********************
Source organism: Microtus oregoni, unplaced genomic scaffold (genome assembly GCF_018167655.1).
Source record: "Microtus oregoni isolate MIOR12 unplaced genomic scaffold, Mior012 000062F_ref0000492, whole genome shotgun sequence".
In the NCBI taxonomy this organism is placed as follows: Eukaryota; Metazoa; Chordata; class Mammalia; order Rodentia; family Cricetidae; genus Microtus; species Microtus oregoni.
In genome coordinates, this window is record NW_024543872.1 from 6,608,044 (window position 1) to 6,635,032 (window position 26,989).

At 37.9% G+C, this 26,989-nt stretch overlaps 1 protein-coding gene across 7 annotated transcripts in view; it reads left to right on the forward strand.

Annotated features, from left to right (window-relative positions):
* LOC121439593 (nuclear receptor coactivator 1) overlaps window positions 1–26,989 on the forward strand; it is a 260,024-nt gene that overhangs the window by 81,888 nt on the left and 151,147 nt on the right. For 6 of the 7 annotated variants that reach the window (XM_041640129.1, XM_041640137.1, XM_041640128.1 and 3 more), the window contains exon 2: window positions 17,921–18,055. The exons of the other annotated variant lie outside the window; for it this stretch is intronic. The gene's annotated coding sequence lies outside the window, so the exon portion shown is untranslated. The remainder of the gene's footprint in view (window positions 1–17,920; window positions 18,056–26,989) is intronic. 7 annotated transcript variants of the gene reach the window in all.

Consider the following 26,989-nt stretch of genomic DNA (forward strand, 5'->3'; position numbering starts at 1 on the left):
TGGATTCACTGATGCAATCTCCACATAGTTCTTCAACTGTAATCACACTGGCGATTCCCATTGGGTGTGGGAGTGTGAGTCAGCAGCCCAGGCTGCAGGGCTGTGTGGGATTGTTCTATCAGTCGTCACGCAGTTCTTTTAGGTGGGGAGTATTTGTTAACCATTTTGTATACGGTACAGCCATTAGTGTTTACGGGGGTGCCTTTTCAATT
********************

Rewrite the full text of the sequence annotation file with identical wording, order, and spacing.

Source organism: Microtus oregoni, unplaced genomic scaffold (genome assembly GCF_018167655.1).
Source record: "Microtus oregoni isolate MIOR12 unplaced genomic scaffold, Mior012 000062F_ref0000492, whole genome shotgun sequence".
In the NCBI taxonomy this organism is placed as follows: Eukaryota; Metazoa; Chordata; class Mammalia; order Rodentia; family Cricetidae; genus Microtus; species Microtus oregoni.
In genome coordinates, this window is record NW_024543872.1 from 6,608,044 (window position 1) to 6,635,032 (window position 26,989).

At 37.9% G+C, this 26,989-nt stretch overlaps 1 protein-coding gene across 7 annotated transcripts in view; it reads left to right on the forward strand.

Annotated features, from left to right (window-relative positions):
* LOC121439593 (nuclear receptor coactivator 1) overlaps window positions 1–26,989 on the forward strand; it is a 260,024-nt gene that overhangs the window by 81,888 nt on the left and 151,147 nt on the right. For 6 of the 7 annotated variants that reach the window (XM_041640129.1, XM_041640137.1, XM_041640128.1 and 3 more), the window contains exon 2: window positions 17,921–18,055. The exons of the other annotated variant lie outside the window; for it this stretch is intronic. The gene's annotated coding sequence lies outside the window, so the exon portion shown is untranslated. The remainder of the gene's footprint in view (window positions 1–17,920; window positions 18,056–26,989) is intronic. 7 annotated transcript variants of the gene reach the window in all.

Consider the following 26,989-nt stretch of genomic DNA (forward strand, 5'->3'; position numbering starts at 1 on the left):
TGGATTCACTGATGCAATCTCCACATAGTTCTTCAACTGTAATCACACTGGCGATTCCCATTGGGTGTGGGAGTGTGAGTCAGCAGCCCAGGCTGCAGGGCTGTGTGGGATTGTTCTATCAGTCGTCACGCAGTTCTTTTAGGTGGGGAGTATTTGTTAACCATTTTGTATACGGTACAGCCATTAGTGTTTACGGGGGTGCCTTTTCAATT